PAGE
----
To: Clients and Interested Parties
From: Pampanin Law Offices
Date: Wednesday, February 25, 2015
Subject: Employment Authorization Document Applications for Certain H-4 Nonimmigrants;
Government Announces Can File Effective May 26, 2015
The Department of Homeland Security, on Tuesday, February 24, 2015, released the thrilling update that as of Tuesday, May 26, 2015, certain H-4 spouses of principal H-1B workers will—for the first time ever—be able to file for Employment Authorization Documents, the receipt of which would make them employment eligible in the United States. Unfortunately it will not apply to all H-4 nonimmigrants. To qualify, the associated H-1B spouse must be the beneficiary of an approved I-140 petition, or otherwise be benefitting from a “seventh-year” H-1B extension. While the news is exciting, expectations should be tempered to some degree, as this initiative is tied to President Obama’s intended Executive Action to facilitate immigration reform (currently the subject of a temporary injunction issued by a federal court in Texas, preventing its implementation at least for now, as well as traditional Washington politicking on Capitol Hill).
Form to file would be the standard I-765, Application for Employment Authorization. It is a relatively simple, one-page form to complete. Filing fee is presently $380.00 and would apply (with fee waiver eligibility either outright unavailable or at best unclear). Other supporting material to be tendered would presumably consist of: proof of marriage to H-1B principal; passport-style photographs; evidence the H-1B worker is actively maintaining status; and copy of qualifying I-140 approval notice, or other evidence showing “seventh-year” H-1B benefit accorded.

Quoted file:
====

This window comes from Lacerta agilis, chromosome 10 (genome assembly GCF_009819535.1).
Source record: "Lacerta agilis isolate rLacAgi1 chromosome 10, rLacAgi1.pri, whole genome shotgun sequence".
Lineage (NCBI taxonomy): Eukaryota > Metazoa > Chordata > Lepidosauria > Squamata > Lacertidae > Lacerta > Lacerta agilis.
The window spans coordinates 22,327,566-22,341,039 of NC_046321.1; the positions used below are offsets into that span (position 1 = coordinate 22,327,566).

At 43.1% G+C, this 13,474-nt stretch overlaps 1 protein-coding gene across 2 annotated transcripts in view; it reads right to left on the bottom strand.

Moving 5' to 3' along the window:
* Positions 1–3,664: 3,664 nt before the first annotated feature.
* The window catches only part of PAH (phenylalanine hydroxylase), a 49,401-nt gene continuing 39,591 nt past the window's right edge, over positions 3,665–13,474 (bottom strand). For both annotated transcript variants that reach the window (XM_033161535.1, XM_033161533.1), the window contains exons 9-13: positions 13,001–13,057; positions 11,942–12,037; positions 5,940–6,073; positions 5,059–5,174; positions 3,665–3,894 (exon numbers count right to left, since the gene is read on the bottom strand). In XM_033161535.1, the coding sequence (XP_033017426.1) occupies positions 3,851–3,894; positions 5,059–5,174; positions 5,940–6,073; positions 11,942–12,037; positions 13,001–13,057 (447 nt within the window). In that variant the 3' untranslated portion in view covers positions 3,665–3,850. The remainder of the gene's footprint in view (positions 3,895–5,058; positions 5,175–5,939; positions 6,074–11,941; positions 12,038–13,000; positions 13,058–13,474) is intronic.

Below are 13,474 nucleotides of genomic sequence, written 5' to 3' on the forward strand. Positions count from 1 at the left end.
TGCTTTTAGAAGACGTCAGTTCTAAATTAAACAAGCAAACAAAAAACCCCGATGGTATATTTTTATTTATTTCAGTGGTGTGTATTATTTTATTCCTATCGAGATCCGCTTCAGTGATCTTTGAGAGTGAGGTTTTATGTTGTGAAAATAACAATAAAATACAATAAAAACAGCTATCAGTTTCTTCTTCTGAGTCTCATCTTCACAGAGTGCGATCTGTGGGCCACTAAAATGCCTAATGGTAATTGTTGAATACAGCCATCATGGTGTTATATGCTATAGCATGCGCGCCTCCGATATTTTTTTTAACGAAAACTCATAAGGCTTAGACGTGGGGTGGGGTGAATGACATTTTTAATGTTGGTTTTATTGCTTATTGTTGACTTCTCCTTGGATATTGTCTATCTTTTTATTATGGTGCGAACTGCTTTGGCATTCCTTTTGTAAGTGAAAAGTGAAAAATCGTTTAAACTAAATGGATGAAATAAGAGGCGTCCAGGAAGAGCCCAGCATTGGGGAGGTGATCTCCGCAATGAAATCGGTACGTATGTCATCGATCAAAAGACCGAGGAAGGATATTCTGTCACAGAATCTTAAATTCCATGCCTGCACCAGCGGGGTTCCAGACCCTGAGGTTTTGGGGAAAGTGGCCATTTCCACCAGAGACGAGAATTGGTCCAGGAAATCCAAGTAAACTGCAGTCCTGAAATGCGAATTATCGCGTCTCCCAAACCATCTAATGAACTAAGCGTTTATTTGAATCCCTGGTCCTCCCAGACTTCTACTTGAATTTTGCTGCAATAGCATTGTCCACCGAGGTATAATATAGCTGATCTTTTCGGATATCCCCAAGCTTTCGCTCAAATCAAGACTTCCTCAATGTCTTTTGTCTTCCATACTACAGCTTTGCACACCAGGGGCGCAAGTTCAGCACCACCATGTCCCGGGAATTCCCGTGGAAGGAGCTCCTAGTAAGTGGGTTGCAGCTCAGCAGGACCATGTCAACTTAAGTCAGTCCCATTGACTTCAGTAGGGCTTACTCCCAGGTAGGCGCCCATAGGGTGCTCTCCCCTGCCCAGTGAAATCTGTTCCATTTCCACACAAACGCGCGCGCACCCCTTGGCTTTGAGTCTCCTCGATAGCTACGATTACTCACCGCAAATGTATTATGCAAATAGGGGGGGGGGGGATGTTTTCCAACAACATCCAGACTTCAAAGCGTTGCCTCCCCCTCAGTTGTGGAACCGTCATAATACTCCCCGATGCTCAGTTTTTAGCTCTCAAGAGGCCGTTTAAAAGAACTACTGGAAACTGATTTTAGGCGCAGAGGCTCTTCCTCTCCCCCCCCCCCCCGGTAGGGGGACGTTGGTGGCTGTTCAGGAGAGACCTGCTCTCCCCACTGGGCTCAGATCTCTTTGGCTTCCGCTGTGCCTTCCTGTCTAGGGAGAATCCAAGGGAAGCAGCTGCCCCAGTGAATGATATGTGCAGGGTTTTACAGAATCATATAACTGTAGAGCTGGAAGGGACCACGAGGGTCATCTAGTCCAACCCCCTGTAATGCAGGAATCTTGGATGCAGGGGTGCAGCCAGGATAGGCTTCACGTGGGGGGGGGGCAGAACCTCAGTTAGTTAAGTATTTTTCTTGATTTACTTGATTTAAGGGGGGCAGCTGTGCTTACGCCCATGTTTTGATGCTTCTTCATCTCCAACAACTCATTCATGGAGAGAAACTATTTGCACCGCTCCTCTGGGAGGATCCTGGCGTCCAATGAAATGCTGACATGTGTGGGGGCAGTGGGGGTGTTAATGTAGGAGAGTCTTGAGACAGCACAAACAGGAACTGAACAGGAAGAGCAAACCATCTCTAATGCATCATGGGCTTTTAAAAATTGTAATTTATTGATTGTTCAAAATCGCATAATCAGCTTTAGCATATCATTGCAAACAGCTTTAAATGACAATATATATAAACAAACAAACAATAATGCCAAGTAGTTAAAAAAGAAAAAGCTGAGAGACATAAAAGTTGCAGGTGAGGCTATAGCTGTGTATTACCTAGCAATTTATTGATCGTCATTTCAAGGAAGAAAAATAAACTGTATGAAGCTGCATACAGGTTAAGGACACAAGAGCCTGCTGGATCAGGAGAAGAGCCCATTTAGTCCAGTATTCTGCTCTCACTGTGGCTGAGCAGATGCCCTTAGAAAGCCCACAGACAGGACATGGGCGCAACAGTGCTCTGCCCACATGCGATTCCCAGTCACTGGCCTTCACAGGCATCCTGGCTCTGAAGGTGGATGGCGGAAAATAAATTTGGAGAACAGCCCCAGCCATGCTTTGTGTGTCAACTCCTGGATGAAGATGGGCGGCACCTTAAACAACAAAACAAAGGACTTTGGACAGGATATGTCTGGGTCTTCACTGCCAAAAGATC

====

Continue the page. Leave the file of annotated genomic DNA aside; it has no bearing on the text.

These applications, historically, carry a processing window of sixty to ninety days. Regulation (while not always followed) entitles applicants to receipt of some form of Employment Authorization Document or “EAD” after waiting ninety. Once secured, application for Social Security Number generally comes next, after which the person would be good-to-go. For I-9 compliance purposes, the I-766 Employment Authorization Document is a “List A” document, evidencing both identity and employment eligibility in the same form. This, importantly, would be “blanket” work permission. It would not be tied to any one employer, nor type of occupation (so as to include and embrace non-professional employment, thereby distinguishing this benefit from the more restrictive H-1B). Employment Authorization Documents issue for one or two years in length. Provided the above criteria continues to be met, we would imagine these can be renewed indefinitely.
The government expects more than one hundred thousand applications will be filed the first year alone. We would be happy to begin helping folks assemble application packages, beginning in mid- to late-April. We will not be taking cases or questions on this prior thereto, and applaud the announcement.